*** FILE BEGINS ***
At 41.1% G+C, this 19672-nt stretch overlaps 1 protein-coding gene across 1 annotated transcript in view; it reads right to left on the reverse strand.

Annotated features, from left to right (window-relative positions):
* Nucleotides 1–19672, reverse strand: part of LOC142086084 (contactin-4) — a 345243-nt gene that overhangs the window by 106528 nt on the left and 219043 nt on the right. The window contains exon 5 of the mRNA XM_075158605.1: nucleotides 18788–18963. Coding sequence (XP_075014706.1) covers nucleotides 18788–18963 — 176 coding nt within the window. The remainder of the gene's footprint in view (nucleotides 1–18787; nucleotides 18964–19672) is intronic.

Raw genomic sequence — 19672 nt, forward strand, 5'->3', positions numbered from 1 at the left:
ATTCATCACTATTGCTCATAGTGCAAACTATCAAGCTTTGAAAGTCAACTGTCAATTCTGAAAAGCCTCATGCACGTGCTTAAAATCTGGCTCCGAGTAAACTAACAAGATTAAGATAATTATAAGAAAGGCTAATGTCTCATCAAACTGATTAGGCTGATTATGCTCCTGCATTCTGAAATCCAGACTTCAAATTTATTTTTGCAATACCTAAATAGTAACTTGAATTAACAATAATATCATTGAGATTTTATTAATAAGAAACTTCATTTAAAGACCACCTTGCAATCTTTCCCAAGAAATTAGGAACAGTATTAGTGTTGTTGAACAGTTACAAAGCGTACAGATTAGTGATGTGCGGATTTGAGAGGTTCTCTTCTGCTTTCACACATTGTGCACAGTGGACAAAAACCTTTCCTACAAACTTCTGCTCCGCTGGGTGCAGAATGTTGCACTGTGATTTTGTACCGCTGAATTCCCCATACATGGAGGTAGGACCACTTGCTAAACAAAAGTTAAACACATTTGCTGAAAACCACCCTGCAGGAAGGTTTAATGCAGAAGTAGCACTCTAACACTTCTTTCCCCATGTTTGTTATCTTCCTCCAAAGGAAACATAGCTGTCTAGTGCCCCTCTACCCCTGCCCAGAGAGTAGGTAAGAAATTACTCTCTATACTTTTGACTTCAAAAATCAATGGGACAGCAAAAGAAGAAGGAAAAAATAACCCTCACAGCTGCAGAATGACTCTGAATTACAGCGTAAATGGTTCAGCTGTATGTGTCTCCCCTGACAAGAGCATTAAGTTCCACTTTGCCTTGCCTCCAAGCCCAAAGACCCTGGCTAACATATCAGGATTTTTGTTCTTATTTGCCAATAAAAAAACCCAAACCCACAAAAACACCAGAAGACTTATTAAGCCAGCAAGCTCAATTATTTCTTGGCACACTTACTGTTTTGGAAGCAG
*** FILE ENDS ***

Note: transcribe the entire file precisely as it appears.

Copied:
At 41.1% G+C, this 19672-nt stretch overlaps 1 protein-coding gene across 1 annotated transcript in view; it reads right to left on the reverse strand.

Annotated features, from left to right (window-relative positions):
* Nucleotides 1–19672, reverse strand: part of LOC142086084 (contactin-4) — a 345243-nt gene that overhangs the window by 106528 nt on the left and 219043 nt on the right. The window contains exon 5 of the mRNA XM_075158605.1: nucleotides 18788–18963. Coding sequence (XP_075014706.1) covers nucleotides 18788–18963 — 176 coding nt within the window. The remainder of the gene's footprint in view (nucleotides 1–18787; nucleotides 18964–19672) is intronic.

Raw genomic sequence — 19672 nt, forward strand, 5'->3', positions numbered from 1 at the left:
ATTCATCACTATTGCTCATAGTGCAAACTATCAAGCTTTGAAAGTCAACTGTCAATTCTGAAAAGCCTCATGCACGTGCTTAAAATCTGGCTCCGAGTAAACTAACAAGATTAAGATAATTATAAGAAAGGCTAATGTCTCATCAAACTGATTAGGCTGATTATGCTCCTGCATTCTGAAATCCAGACTTCAAATTTATTTTTGCAATACCTAAATAGTAACTTGAATTAACAATAATATCATTGAGATTTTATTAATAAGAAACTTCATTTAAAGACCACCTTGCAATCTTTCCCAAGAAATTAGGAACAGTATTAGTGTTGTTGAACAGTTACAAAGCGTACAGATTAGTGATGTGCGGATTTGAGAGGTTCTCTTCTGCTTTCACACATTGTGCACAGTGGACAAAAACCTTTCCTACAAACTTCTGCTCCGCTGGGTGCAGAATGTTGCACTGTGATTTTGTACCGCTGAATTCCCCATACATGGAGGTAGGACCACTTGCTAAACAAAAGTTAAACACATTTGCTGAAAACCACCCTGCAGGAAGGTTTAATGCAGAAGTAGCACTCTAACACTTCTTTCCCCATGTTTGTTATCTTCCTCCAAAGGAAACATAGCTGTCTAGTGCCCCTCTACCCCTGCCCAGAGAGTAGGTAAGAAATTACTCTCTATACTTTTGACTTCAAAAATCAATGGGACAGCAAAAGAAGAAGGAAAAAATAACCCTCACAGCTGCAGAATGACTCTGAATTACAGCGTAAATGGTTCAGCTGTATGTGTCTCCCCTGACAAGAGCATTAAGTTCCACTTTGCCTTGCCTCCAAGCCCAAAGACCCTGGCTAACATATCAGGATTTTTGTTCTTATTTGCCAATAAAAAAACCCAAACCCACAAAAACACCAGAAGACTTATTAAGCCAGCAAGCTCAATTATTTCTTGGCACACTTACTGTTTTGGAAGCAG